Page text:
Ready for Change: Reddit Co-founder resigns amid George Floyd Protests
June 30, 2020
3 min read
What's going on here?
Alexis Ohanian, co-founder of online discussion website Reddit, has announced his resignation from the company’s board, urging them to replace him with a black candidate.
What does this mean?
In light of the protests for racial justice triggered by the killing of George Floyd and countless others, Ohanian has announced his decision to leave the board in hope of being replaced with a black candidate. The venture capitalist is married to tennis champion Serena Williams, and explained his reasoning in a tweet, stating that he made the decision “as a father who needs to be able to answer his black daughter when she asks: ‘What did you do?’”. African American writers have highlighted the issue of “slacktivism”, as some users share trending hashtags but take little tangible action, so Ohanian’s decision has been widely applauded.
In a video statement on Twitter, he explained that “I believe resignation can actually be an act of leadership from people in power right now”. “To everyone fighting to fix our broken nation: do not stop”. He also donated $1m to Know Your Rights Camp, a non-profit organisation with the goal to “advance the liberation and well-being of Black and Brown communities”, started by former NFL player Colin Kaepernick. On top of this, he outlined that he will use his future gains on Reddit stock to serve the black community and curb racial hate. The previous board was all white, consisting of three men and one woman; CEO and co-founder of the site Steve Huffman stated that the board will honour Ohanian’s wish.
What's the big picture effect?
Ohanian’s decision could result in a domino effect, as both commercial firms and their clients are being forced to re-evaluate their diversity and inclusion strategies. Ohanian has proven the importance of proactive allyship: taking positive steps to educate yourself and others, with the goal of achieving change. This can be displayed through financial donations, focus on diversity schemes, or even resignation as in this case.
Many major companies, including law firms themselves, have felt it important to release statements expressing their support for the Black Lives Matter movement. Ben and Jerry’s released a powerful statement on its website, entitled “Silence is NOT an Option”, demanding people not forget the names of those murdered at the hands of racial violence. Other companies, like Amazon, have been criticised for releasing hypocritical statements in solidarity with the movement. Amazon only announced that it would be banning police use of its facial recognition technology following a public backlash. Adidas has made a pledge to fill 30% of new US roles with black and Latino candidates; the company will also finance 50 college scholarships for black students every year, for the next five years.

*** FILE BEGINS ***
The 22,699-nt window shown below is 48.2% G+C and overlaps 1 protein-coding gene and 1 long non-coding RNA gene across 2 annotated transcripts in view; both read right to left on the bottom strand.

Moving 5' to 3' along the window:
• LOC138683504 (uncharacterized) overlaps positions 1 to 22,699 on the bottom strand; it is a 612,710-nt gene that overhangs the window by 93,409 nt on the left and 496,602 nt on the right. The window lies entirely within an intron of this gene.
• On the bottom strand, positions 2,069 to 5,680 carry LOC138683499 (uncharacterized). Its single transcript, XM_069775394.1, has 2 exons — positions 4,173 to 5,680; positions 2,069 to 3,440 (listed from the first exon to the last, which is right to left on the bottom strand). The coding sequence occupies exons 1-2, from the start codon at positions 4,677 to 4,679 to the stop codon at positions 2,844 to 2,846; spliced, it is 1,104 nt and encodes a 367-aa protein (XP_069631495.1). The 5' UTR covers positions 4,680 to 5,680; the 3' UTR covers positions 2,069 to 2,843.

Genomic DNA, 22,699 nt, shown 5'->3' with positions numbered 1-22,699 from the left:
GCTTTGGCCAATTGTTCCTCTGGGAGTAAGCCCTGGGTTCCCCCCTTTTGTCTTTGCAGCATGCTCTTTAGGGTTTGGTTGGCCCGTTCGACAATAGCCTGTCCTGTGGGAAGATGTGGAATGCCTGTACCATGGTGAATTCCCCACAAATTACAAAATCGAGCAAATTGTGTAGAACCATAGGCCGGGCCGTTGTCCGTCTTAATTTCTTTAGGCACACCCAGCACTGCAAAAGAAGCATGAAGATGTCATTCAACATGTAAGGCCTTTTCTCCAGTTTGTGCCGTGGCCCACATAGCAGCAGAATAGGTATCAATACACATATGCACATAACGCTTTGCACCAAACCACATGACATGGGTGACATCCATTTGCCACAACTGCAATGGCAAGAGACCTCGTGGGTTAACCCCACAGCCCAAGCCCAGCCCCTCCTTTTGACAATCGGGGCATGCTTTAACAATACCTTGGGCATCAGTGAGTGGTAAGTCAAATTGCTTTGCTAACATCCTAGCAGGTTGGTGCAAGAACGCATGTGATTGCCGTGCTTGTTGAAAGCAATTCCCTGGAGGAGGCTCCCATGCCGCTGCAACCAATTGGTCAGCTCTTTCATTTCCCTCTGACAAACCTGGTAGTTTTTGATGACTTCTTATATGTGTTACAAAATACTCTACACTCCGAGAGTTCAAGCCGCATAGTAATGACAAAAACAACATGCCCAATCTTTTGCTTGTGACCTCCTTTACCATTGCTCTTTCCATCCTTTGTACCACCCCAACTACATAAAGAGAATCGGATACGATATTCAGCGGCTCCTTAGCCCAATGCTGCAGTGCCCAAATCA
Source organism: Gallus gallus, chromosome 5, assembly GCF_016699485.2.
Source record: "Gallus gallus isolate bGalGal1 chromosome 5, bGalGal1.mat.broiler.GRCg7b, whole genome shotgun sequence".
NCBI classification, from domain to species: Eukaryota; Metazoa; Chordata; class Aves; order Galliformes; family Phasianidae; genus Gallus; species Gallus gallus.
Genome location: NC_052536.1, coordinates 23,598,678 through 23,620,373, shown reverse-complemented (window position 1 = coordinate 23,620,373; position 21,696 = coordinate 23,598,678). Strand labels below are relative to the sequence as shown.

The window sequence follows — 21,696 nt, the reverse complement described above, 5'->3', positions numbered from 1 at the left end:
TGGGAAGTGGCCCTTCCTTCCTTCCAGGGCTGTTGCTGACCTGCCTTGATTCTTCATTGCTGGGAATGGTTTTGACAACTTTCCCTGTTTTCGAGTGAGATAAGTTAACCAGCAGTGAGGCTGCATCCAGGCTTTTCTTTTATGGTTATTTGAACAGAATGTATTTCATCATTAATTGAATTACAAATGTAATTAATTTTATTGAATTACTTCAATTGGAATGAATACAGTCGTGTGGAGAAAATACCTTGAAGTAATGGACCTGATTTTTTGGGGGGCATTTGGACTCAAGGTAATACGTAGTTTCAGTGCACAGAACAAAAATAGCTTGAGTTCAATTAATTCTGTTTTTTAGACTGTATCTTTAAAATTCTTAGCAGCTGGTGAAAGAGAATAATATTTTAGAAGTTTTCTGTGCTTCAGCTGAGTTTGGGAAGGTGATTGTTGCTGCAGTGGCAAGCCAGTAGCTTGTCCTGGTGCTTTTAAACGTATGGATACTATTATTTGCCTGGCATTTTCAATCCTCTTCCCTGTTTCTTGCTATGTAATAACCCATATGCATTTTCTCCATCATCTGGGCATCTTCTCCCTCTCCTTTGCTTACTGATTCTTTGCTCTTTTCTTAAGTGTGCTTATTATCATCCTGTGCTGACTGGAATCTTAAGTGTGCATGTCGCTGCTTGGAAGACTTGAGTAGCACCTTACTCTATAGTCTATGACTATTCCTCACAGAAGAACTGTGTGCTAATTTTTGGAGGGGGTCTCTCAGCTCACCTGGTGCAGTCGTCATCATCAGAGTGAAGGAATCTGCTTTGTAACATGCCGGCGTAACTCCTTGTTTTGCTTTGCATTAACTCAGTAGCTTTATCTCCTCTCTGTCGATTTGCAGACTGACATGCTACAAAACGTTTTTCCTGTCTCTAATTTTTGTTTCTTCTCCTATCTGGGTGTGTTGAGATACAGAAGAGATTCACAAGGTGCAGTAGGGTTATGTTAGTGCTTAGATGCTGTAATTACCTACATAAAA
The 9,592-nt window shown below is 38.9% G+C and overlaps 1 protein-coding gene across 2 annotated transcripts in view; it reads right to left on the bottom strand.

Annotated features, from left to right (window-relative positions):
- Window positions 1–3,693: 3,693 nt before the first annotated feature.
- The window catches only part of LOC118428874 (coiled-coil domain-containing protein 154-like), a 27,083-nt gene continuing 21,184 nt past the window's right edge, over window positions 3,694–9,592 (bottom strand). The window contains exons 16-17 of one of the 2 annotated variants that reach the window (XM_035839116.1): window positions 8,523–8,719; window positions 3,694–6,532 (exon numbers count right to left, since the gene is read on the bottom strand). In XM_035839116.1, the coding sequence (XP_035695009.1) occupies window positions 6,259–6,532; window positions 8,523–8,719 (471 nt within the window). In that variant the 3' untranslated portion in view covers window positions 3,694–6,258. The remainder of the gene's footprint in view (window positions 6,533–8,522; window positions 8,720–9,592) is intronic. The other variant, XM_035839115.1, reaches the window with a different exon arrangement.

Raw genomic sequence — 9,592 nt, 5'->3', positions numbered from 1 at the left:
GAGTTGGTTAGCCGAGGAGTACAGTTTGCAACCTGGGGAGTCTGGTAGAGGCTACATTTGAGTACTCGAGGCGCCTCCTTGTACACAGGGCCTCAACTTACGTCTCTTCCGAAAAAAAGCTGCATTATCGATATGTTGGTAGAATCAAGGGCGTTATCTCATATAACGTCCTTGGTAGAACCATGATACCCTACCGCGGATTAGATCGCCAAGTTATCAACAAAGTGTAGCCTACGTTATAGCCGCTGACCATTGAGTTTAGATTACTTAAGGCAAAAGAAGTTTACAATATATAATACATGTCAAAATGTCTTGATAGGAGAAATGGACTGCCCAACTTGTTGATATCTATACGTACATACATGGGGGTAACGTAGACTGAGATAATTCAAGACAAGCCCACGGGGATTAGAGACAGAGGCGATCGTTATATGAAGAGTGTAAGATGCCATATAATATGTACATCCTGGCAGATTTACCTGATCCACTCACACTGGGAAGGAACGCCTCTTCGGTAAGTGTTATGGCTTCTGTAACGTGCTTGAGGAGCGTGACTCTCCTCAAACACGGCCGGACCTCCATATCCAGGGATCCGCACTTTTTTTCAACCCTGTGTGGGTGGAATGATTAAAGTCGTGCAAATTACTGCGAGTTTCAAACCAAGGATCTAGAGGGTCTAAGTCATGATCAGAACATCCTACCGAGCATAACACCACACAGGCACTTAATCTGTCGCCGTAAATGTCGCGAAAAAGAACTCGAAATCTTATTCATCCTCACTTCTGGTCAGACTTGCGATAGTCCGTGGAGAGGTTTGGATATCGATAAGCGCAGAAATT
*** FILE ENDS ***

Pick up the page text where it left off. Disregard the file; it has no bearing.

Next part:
Many law firms have spoken out about the issue. Jeroen Ouwehand, Clifford Chance’s Global Senior Partner, has released a statement outlining that the firm will work on more racial injustice related pro bono matters. Additionally, the firm’s annual funding to the Equal Justice Initiative, which provides legal representation to prisoners in the US, is being doubled. The CEO of Dentons has also openly condemned the killing of George Floyd. According to a 2017 Report by The Law Society, only 18% of partners in the UK are part of BAME groups; law firms must reflect on how they can better promote diversity. Whilst this report also found that 85% of large firms have a diversity and inclusion plan in place, perhaps the protests will be a force for change; businesses everywhere can do more.
Report written by Rowenna Allen
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